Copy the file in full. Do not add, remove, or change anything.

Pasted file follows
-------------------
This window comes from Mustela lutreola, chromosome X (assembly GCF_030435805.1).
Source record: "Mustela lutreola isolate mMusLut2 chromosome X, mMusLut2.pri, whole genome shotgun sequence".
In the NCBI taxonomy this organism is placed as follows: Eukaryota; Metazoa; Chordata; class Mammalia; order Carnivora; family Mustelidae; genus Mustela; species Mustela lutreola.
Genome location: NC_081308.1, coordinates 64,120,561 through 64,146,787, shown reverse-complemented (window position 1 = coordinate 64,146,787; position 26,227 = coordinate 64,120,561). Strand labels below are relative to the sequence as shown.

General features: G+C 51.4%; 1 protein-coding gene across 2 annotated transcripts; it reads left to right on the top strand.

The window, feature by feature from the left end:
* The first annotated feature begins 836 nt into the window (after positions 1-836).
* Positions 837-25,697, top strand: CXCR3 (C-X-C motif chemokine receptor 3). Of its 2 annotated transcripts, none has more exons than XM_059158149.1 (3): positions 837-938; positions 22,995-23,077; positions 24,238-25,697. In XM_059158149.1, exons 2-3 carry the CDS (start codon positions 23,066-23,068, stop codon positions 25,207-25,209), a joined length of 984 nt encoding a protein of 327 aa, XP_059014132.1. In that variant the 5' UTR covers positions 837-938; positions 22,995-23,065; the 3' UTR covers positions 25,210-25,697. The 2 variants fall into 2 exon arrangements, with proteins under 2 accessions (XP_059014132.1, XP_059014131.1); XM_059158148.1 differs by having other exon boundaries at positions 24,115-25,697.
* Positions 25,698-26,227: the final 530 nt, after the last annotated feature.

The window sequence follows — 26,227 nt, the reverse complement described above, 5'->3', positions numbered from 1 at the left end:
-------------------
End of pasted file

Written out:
This window comes from Mustela lutreola, chromosome X (assembly GCF_030435805.1).
Source record: "Mustela lutreola isolate mMusLut2 chromosome X, mMusLut2.pri, whole genome shotgun sequence".
In the NCBI taxonomy this organism is placed as follows: Eukaryota; Metazoa; Chordata; class Mammalia; order Carnivora; family Mustelidae; genus Mustela; species Mustela lutreola.
Genome location: NC_081308.1, coordinates 64,120,561 through 64,146,787, shown reverse-complemented (window position 1 = coordinate 64,146,787; position 26,227 = coordinate 64,120,561). Strand labels below are relative to the sequence as shown.

General features: G+C 51.4%; 1 protein-coding gene across 2 annotated transcripts; it reads left to right on the top strand.

The window, feature by feature from the left end:
* The first annotated feature begins 836 nt into the window (after positions 1-836).
* Positions 837-25,697, top strand: CXCR3 (C-X-C motif chemokine receptor 3). Of its 2 annotated transcripts, none has more exons than XM_059158149.1 (3): positions 837-938; positions 22,995-23,077; positions 24,238-25,697. In XM_059158149.1, exons 2-3 carry the CDS (start codon positions 23,066-23,068, stop codon positions 25,207-25,209), a joined length of 984 nt encoding a protein of 327 aa, XP_059014132.1. In that variant the 5' UTR covers positions 837-938; positions 22,995-23,065; the 3' UTR covers positions 25,210-25,697. The 2 variants fall into 2 exon arrangements, with proteins under 2 accessions (XP_059014132.1, XP_059014131.1); XM_059158148.1 differs by having other exon boundaries at positions 24,115-25,697.
* Positions 25,698-26,227: the final 530 nt, after the last annotated feature.

The window sequence follows — 26,227 nt, the reverse complement described above, 5'->3', positions numbered from 1 at the left end: